British Columbia the Inside Passage

Pender Harbour

Thursday, June 21, 2012S.V. CAMBRIA

David enjoying a Father's Day sail across the Strait of Georgia.

We left Nanaimo late Sunday morning and made our way across the Strait of Georgia for Pender Harbour, a group of small communities that share a common bay along the Sunshine Coast.

What little wind we saw, eight to ten knots on average, was coming from the southeast – dare we hoist the sails?  Absolutely.  For a boat that currently weighs in at a hefty 30,000 pounds, Cambria moves well in lighter winds.  Though it wasn’t an exciting sail, only making five to six knots along the way, we managed to cross the Strait silently for a change, without the help of the engine.  Not a bad way to spend Father’s Day, not bad at all.    

Pender Harbour is a conveniently located stopover for boats travelling to Princess Louisa Inlet or further north to Desolation Sound which makes it somewhat of a nautical crossroads where, if you wait around long enough, you’ll meet up with someone you know.  This time around it happened to be Doug and Terri, a couple we met two years ago in Shoal Bay, who are en route to Reid Island in the Discovery Group.  It was really nice to see them both again and catch up on what’s been happening over drinks and nibbles with plans to meet again on Reid – funnily enough, the last time our paths crossed was also in Pender Harbour during the 2010 Jazz Festival. 

Earlier in the day, I finally tackled the Mount Daniel hike, the tallest point in Pender Harbour.  For years I’ve been threatening to find the trail head so that I could hike to the summit, some 1400 feet above sea level, where there’s a beautiful view.  I should have known it was going to be a long afternoon when it took close to an hour to reach the trail head but, forever the pig-headed optimist, I carried on.  The sign at the base read that the actual hike was “moderate” and would only take fifty-five minutes. Great.  Though not hiking-fit, Istill figured I could knock it out in forty-five minutes and, even with the long walk back to the dinghy, would be finished in plenty of time for drinks with Terri and Doug.  Not so.  But I hadn’t come that far only to turn back without seeing the view, so I climbed and climbed until I finally made it – one hour later.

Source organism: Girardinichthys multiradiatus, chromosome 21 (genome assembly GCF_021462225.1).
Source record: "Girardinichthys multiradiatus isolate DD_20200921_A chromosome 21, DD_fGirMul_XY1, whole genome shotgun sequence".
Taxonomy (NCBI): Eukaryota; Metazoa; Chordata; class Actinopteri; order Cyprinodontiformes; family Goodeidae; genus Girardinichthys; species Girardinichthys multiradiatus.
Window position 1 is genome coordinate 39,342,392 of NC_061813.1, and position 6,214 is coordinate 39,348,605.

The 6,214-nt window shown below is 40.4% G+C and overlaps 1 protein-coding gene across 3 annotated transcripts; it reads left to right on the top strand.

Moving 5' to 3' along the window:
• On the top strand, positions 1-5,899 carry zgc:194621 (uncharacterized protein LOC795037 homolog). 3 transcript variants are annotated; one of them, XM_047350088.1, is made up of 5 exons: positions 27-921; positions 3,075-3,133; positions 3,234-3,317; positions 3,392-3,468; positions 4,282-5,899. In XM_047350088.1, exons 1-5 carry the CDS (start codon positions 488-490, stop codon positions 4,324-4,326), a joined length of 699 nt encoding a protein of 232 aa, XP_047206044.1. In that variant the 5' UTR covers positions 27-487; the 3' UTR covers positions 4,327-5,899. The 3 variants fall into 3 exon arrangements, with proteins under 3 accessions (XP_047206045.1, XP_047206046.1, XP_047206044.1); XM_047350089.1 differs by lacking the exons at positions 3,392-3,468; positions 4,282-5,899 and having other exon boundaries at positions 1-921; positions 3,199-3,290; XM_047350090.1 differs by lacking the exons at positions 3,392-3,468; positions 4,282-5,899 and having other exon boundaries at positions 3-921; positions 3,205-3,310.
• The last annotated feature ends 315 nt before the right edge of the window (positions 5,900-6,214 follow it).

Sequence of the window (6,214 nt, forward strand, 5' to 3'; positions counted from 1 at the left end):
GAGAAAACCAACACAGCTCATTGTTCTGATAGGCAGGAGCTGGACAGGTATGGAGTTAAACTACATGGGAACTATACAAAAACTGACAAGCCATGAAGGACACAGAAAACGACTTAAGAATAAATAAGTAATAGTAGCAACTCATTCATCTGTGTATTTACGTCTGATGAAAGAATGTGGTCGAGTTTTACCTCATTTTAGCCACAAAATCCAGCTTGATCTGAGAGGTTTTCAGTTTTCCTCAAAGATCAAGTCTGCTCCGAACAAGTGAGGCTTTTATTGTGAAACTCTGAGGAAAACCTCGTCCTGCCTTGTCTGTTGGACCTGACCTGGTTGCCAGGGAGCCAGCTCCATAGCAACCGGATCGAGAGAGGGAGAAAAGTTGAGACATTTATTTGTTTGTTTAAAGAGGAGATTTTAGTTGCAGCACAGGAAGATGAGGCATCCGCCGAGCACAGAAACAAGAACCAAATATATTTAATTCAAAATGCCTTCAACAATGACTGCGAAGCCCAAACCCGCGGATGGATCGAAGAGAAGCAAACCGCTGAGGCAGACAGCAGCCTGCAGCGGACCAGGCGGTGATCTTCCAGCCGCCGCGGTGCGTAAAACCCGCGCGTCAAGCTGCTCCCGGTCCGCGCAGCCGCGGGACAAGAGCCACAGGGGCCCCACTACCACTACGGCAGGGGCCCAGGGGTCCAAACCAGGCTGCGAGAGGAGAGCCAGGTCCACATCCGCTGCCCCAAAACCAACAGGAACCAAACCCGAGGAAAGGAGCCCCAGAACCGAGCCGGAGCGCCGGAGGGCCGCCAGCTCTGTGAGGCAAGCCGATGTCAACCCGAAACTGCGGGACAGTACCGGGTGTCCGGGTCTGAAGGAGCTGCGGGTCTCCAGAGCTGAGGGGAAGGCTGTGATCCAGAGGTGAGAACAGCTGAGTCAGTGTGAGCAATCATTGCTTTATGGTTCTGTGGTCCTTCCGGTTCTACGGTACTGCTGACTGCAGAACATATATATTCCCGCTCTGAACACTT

The view was impressive and worth the effort it took to reach the summit.  Once the trees cleared, I could see across the Strait of Georgia, past Texada to Vancover Island.  But my time was limited, so I took a few pictures, grabbed the strongest stick I could find to help me make my way down and left.  It was only then that I realized how steep the trail had been – just about every step of the nearly two-mile long trail was downhill, giving my knees a real workout.  I did, however, manage to get back to the boat before Terri and Doug arrived. 

But the highlight of our time here was last night when some friends from Sechelt, Tani and Gary, drove up to have dinner with us aboard Cambria.  We hadn’t seen them since September of last year and there was a lot to catch up on and little time to do it in.  We all did our best though, and had a great evening together before we had to take them back to their car in Madeira Park. 

And once again it’s time to say good-bye to Pender Habour, something we’re always sorry to do, and continue north …. 

The view from Mount Daniel.

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